Oakmont Senior Living appeals state move to revoke licenses for two Santa Rosa care homes
Oakmont Senior Living is appealing state officials’ move to revoke the company’s licenses for two Santa Rosa care homes where investigators say nearly 100 elderly residents were abandoned by staff members during the October firestorm.
Attorneys representing the Windsor-based company and the two people who were in charge of its Varenna and Villa Capri facilities during the fires requested a hearing before a state administrative law judge on Wednesday to legally protest regulators’ crackdown.
The company appears to be prepared to argue that the state action represents a regulatory overreach. The accusations leveled by the state Department of Social Services “do not state acts or omissions upon which the Department ... may proceed,” Oakmont Senior Living attorneys with Hanson Bridgett and Hooper Lundy & Bookman wrote in the notice of dissent requesting the hearing.
Attorneys from the two firms did not respond to an emailed request for comment Thursday.
It’s not clear when the hearing will happen. A spokesperson for the Department of Social Services, the agency seeking to revoke the licenses, said Thursday the case still needed to be sent to the state Office of Administrative Hearings to start the process.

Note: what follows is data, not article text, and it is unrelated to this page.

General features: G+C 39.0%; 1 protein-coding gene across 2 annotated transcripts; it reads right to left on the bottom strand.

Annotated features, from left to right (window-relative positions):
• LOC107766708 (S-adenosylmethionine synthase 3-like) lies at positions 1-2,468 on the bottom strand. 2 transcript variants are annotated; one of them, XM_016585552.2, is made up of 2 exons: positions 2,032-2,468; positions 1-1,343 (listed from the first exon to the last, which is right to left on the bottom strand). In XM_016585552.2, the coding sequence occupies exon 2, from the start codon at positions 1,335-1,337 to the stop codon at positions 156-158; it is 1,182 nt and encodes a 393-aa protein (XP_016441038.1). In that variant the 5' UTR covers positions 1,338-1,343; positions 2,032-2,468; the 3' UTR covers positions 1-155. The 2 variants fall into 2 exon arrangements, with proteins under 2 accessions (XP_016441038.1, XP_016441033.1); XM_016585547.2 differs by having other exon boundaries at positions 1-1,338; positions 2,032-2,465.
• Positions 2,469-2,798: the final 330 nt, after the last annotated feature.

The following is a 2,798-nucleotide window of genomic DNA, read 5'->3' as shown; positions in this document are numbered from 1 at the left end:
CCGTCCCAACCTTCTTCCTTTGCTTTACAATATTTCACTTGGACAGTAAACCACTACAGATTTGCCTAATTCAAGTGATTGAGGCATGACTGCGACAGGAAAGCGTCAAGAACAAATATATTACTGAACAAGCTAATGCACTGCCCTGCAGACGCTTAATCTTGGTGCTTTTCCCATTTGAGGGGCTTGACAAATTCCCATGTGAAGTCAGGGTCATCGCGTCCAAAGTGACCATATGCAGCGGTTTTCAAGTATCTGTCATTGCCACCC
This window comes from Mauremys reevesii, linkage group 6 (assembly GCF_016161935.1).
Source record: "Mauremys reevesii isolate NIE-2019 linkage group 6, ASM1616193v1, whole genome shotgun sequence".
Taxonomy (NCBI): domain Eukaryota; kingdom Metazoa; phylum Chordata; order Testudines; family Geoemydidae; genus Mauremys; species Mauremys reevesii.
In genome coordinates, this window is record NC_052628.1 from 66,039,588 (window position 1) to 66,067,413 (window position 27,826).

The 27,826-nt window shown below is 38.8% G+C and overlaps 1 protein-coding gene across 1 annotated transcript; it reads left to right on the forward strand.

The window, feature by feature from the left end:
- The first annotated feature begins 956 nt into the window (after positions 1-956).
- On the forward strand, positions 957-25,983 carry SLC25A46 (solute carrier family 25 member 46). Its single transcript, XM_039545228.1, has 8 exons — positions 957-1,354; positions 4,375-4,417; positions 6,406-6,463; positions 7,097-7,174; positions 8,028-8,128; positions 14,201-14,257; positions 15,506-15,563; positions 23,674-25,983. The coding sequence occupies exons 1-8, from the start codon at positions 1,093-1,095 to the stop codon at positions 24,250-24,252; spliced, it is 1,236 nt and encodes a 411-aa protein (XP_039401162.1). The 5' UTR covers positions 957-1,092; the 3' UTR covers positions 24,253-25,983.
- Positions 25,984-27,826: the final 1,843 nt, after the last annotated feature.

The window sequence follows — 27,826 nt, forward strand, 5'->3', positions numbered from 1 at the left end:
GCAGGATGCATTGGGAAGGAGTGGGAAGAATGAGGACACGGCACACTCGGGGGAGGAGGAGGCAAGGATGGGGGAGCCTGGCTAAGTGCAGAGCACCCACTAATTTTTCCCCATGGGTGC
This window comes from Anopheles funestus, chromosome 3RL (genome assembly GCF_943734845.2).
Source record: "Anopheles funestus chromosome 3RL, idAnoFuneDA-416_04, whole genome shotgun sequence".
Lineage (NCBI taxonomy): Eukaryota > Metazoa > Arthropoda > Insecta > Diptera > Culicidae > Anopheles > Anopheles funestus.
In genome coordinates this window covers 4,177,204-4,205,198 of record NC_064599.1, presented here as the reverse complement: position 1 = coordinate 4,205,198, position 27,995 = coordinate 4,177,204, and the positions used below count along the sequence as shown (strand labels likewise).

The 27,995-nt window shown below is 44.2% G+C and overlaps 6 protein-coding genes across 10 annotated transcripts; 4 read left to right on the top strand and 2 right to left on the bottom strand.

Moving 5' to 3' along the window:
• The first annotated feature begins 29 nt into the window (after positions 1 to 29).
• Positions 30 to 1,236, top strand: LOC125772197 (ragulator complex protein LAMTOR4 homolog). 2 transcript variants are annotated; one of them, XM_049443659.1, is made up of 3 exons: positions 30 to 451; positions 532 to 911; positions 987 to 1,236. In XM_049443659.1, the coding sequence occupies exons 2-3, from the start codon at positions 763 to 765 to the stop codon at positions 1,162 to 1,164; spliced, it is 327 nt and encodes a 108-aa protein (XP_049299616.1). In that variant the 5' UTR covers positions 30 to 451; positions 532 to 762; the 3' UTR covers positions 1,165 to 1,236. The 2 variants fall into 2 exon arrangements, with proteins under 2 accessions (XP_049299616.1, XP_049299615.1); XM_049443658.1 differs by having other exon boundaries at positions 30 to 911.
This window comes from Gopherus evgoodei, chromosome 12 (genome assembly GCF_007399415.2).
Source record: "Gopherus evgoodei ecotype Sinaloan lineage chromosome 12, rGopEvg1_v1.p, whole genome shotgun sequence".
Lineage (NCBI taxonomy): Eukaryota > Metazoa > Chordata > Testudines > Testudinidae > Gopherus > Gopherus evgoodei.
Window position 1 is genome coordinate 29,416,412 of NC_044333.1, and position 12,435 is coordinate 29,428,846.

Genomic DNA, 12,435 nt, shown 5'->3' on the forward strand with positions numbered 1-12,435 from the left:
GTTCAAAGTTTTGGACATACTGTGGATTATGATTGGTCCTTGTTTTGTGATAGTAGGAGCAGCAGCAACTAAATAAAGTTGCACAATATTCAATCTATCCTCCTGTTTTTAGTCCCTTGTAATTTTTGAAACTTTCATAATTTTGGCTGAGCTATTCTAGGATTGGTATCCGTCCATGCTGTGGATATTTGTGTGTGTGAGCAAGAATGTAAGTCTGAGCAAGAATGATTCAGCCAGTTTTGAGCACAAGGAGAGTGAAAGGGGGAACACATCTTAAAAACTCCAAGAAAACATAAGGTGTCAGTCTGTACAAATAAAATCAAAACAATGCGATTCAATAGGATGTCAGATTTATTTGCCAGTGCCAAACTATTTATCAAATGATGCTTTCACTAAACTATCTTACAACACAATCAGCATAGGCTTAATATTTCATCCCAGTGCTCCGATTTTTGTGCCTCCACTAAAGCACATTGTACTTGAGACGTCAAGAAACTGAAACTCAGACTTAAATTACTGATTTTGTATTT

The parties had 15 days to request a hearing after the social services department moved last Thursday to revoke the two licenses from the company and to impose lifetime license bans on two top Oakmont Senior Living administrators.
In their complaint, state investigators detailed troubling allegations of stranded residents at both Fountaingrove care homes, together licensed to house more than 400 people. At Villa Capri, a high-end, 72-bed assisted-living and memory-care facility destroyed by the Tubbs fire, more than 20 residents would have died had family, friends and first responders not stepped in, investigators found.
Regulators faulted staff at Varenna for violating state laws and abandoning about 80 people there without power, working elevators or means to escape.
The social services department complaint also cast specific blame on Deborah Smith and Nathan Condie, the respective executive directors of Villa Capri and Varenna during the firestorm. The state is seeking to revoke their administrator certificates and impose lifetime bans preventing them from ever working for another facility licensed by the department.
No residents of the two facilities died in the fires.
Late last month, Oakmont Senior Living lawyers announced in a Sonoma County courtroom that the company had agreed to settle a pair of lawsuits filed by 17 elderly residents and relatives of people who lived at Villa Capri and two plaintiffs at Varenna who alleged they were abandoned in the firestorm. Terms of the tentative agreement, including financial payouts, remain confidential, but the company agreed to take “additional measures” to address concerns among residents at its facilities across Northern California, according to lawyers handling the cases.
Oakmont Senior Living operates more than 20 elder care facilities in California, including four in Fountaingrove before the Tubbs fire. It is currently rebuilding Villa Capri.
You can reach Staff Writer J.D. Morris at 707-521-5337 or email@example.com. On Twitter @thejdmorris.